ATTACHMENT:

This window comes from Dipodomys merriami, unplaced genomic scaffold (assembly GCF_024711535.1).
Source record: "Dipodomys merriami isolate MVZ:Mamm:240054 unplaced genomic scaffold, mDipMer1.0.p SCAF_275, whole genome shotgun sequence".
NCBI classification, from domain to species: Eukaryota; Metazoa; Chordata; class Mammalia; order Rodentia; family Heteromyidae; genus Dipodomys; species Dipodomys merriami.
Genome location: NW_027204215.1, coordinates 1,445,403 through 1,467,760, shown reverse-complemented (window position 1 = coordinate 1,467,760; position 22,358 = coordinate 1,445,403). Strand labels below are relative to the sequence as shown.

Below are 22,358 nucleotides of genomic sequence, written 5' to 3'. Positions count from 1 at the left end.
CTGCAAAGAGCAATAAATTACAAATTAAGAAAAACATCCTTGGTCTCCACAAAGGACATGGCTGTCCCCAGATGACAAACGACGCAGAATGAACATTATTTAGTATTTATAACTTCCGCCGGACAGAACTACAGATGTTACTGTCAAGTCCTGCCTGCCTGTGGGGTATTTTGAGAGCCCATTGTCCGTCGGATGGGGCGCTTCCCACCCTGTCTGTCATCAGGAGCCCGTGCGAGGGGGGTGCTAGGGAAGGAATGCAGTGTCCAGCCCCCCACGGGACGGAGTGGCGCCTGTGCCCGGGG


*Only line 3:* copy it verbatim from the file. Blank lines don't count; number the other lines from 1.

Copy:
NCBI classification, from domain to species: Eukaryota; Metazoa; Chordata; class Mammalia; order Rodentia; family Heteromyidae; genus Dipodomys; species Dipodomys merriami.